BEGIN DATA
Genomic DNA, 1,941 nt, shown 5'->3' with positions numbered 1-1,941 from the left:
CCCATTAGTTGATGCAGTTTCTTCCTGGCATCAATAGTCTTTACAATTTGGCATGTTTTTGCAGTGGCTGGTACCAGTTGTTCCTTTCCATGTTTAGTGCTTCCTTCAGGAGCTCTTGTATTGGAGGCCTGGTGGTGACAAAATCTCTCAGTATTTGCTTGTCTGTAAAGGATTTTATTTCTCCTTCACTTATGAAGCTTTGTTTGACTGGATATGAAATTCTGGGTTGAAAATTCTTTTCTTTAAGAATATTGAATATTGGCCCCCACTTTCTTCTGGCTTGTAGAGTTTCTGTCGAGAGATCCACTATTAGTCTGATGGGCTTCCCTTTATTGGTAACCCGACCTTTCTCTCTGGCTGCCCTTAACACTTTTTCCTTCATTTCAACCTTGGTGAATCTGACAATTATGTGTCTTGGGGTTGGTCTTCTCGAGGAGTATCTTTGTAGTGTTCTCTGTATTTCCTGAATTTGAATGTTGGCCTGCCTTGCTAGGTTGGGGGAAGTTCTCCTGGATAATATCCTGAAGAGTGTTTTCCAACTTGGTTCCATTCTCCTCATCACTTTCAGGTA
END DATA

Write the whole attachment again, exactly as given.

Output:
Genomic DNA, 1,941 nt, shown 5'->3' with positions numbered 1-1,941 from the left:
CCCATTAGTTGATGCAGTTTCTTCCTGGCATCAATAGTCTTTACAATTTGGCATGTTTTTGCAGTGGCTGGTACCAGTTGTTCCTTTCCATGTTTAGTGCTTCCTTCAGGAGCTCTTGTATTGGAGGCCTGGTGGTGACAAAATCTCTCAGTATTTGCTTGTCTGTAAAGGATTTTATTTCTCCTTCACTTATGAAGCTTTGTTTGACTGGATATGAAATTCTGGGTTGAAAATTCTTTTCTTTAAGAATATTGAATATTGGCCCCCACTTTCTTCTGGCTTGTAGAGTTTCTGTCGAGAGATCCACTATTAGTCTGATGGGCTTCCCTTTATTGGTAACCCGACCTTTCTCTCTGGCTGCCCTTAACACTTTTTCCTTCATTTCAACCTTGGTGAATCTGACAATTATGTGTCTTGGGGTTGGTCTTCTCGAGGAGTATCTTTGTAGTGTTCTCTGTATTTCCTGAATTTGAATGTTGGCCTGCCTTGCTAGGTTGGGGGAAGTTCTCCTGGATAATATCCTGAAGAGTGTTTTCCAACTTGGTTCCATTCTCCTCATCACTTTCAGGTA